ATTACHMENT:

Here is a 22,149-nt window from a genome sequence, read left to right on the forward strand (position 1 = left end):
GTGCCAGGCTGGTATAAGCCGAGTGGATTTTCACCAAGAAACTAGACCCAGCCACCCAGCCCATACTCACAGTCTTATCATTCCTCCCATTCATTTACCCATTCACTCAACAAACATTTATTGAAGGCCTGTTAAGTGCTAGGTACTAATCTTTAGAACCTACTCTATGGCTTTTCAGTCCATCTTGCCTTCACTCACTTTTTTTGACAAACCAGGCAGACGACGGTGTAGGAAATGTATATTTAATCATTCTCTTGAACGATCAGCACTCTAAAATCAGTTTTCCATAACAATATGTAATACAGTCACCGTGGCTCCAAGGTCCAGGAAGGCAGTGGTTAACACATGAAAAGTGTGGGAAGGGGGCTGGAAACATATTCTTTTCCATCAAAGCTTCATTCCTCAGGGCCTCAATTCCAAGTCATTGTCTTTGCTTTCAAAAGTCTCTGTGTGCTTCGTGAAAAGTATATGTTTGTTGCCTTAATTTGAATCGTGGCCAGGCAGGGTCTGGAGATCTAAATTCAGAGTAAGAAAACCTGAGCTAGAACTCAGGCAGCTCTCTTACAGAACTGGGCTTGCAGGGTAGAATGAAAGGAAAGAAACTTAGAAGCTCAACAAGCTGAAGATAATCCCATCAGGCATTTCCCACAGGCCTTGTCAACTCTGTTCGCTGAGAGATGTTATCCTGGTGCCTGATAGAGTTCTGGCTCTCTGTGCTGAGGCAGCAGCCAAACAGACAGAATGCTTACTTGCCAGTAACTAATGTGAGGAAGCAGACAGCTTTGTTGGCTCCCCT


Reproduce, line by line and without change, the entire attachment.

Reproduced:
Here is a 22,149-nt window from a genome sequence, read left to right on the forward strand (position 1 = left end):
GTGCCAGGCTGGTATAAGCCGAGTGGATTTTCACCAAGAAACTAGACCCAGCCACCCAGCCCATACTCACAGTCTTATCATTCCTCCCATTCATTTACCCATTCACTCAACAAACATTTATTGAAGGCCTGTTAAGTGCTAGGTACTAATCTTTAGAACCTACTCTATGGCTTTTCAGTCCATCTTGCCTTCACTCACTTTTTTTGACAAACCAGGCAGACGACGGTGTAGGAAATGTATATTTAATCATTCTCTTGAACGATCAGCACTCTAAAATCAGTTTTCCATAACAATATGTAATACAGTCACCGTGGCTCCAAGGTCCAGGAAGGCAGTGGTTAACACATGAAAAGTGTGGGAAGGGGGCTGGAAACATATTCTTTTCCATCAAAGCTTCATTCCTCAGGGCCTCAATTCCAAGTCATTGTCTTTGCTTTCAAAAGTCTCTGTGTGCTTCGTGAAAAGTATATGTTTGTTGCCTTAATTTGAATCGTGGCCAGGCAGGGTCTGGAGATCTAAATTCAGAGTAAGAAAACCTGAGCTAGAACTCAGGCAGCTCTCTTACAGAACTGGGCTTGCAGGGTAGAATGAAAGGAAAGAAACTTAGAAGCTCAACAAGCTGAAGATAATCCCATCAGGCATTTCCCACAGGCCTTGTCAACTCTGTTCGCTGAGAGATGTTATCCTGGTGCCTGATAGAGTTCTGGCTCTCTGTGCTGAGGCAGCAGCCAAACAGACAGAATGCTTACTTGCCAGTAACTAATGTGAGGAAGCAGACAGCTTTGTTGGCTCCCCT